In November 2005 the Service Employees International Union won the right to represent the 5,300 janitors who work for five of the city's largest cleaning companies. Since that time, though, there has been little reported progress in winning a contract for the janitors, who earn low wages and have no health insurance, according to reports from the Huston Chronicle.

A lawyer who represents management in labor matters argued that "while it can take six months to a year to negotiate an initial union contract, working out the issues shouldn't have been such a big hurdle for the janitors who have contracts with the same janitorial companies around the country."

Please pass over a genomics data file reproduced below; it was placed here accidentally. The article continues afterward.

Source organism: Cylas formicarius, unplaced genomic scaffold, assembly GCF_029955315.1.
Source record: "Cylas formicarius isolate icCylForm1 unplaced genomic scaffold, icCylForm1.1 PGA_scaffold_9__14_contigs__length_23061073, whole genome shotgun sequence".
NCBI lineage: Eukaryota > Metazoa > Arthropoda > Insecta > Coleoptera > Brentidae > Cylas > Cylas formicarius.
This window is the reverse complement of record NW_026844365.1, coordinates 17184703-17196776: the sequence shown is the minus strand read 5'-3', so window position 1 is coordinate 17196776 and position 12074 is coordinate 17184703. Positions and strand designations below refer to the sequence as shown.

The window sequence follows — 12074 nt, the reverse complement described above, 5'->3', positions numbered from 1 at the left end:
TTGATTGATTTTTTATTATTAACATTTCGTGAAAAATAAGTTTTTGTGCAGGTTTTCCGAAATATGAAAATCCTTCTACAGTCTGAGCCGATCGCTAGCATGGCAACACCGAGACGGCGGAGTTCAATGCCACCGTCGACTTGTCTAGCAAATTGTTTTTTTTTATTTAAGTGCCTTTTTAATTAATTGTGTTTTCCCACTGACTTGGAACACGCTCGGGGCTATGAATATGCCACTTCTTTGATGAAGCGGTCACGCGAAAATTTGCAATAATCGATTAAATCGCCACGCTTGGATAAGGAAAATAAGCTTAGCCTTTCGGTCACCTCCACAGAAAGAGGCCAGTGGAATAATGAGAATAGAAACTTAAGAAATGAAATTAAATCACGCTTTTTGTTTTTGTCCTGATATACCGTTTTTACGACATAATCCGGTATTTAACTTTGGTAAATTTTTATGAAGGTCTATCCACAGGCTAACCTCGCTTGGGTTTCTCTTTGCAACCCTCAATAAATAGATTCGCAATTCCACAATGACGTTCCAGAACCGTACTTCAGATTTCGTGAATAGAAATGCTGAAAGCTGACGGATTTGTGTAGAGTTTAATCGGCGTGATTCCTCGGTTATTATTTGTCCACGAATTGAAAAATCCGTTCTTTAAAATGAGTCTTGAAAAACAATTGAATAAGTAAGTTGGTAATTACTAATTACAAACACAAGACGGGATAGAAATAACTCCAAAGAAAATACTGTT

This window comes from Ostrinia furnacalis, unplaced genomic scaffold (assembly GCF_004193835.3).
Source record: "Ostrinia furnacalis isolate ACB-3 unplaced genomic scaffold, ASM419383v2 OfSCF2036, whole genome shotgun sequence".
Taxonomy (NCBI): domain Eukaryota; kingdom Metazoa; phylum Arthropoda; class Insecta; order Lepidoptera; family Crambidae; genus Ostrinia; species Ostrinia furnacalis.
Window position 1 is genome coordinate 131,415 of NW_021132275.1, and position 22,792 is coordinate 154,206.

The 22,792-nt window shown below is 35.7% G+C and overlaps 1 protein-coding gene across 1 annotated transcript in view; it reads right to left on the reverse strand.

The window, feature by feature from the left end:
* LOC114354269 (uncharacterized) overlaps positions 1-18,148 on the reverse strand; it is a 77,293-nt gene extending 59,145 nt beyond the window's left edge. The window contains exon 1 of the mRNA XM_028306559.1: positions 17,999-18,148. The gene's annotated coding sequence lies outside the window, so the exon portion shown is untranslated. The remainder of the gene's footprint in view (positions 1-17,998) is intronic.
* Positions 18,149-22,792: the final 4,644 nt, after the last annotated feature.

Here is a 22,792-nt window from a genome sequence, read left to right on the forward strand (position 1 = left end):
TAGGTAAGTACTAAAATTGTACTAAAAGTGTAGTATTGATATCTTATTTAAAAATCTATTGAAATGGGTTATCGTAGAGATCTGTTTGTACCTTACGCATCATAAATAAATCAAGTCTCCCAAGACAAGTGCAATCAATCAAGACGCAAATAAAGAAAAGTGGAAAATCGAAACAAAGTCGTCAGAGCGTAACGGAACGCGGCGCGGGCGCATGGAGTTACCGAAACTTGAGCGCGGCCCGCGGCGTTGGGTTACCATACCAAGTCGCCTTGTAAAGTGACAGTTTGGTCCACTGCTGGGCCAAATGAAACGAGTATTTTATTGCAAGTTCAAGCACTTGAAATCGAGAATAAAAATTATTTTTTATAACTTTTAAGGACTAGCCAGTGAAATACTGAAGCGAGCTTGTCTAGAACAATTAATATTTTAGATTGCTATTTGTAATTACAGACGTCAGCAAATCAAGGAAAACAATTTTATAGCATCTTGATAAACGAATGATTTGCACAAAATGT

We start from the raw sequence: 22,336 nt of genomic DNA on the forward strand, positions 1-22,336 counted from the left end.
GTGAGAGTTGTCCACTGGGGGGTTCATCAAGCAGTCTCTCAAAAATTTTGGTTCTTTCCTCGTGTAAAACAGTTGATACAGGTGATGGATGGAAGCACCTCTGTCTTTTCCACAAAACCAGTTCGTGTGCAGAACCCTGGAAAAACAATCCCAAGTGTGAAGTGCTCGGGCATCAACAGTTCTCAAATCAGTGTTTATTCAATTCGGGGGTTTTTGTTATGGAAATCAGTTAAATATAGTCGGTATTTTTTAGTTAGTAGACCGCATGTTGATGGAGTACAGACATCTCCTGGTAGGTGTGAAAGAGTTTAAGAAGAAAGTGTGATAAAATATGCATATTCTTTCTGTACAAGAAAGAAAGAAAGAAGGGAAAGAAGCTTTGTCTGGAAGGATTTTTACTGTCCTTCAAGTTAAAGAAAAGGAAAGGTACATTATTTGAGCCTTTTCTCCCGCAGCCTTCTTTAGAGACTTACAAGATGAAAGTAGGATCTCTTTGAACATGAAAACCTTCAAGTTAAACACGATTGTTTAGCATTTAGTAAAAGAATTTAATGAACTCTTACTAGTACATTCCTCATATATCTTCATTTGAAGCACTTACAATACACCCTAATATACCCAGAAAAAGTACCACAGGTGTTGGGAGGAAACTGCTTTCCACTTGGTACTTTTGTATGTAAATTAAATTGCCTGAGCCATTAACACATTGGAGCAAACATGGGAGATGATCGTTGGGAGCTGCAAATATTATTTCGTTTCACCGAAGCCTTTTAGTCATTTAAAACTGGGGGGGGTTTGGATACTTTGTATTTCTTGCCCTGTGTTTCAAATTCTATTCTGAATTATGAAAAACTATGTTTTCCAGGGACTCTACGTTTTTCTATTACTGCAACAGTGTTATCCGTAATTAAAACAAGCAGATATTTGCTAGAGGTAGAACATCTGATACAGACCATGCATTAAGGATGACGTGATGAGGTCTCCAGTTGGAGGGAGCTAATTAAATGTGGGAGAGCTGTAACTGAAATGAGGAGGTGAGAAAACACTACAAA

Union representatives comment that it can take time to set up the contracts in cities like Huston, where the janitors have never had a union and there are a lot of workers to consider. According to union reports, the five contractors — ABM Janitorial Services, Sanitors Services of Texas, OneSource Facility Services, Pritchard Industries Southwest and GCA Services Group — control 72 percent of the office cleaning market.

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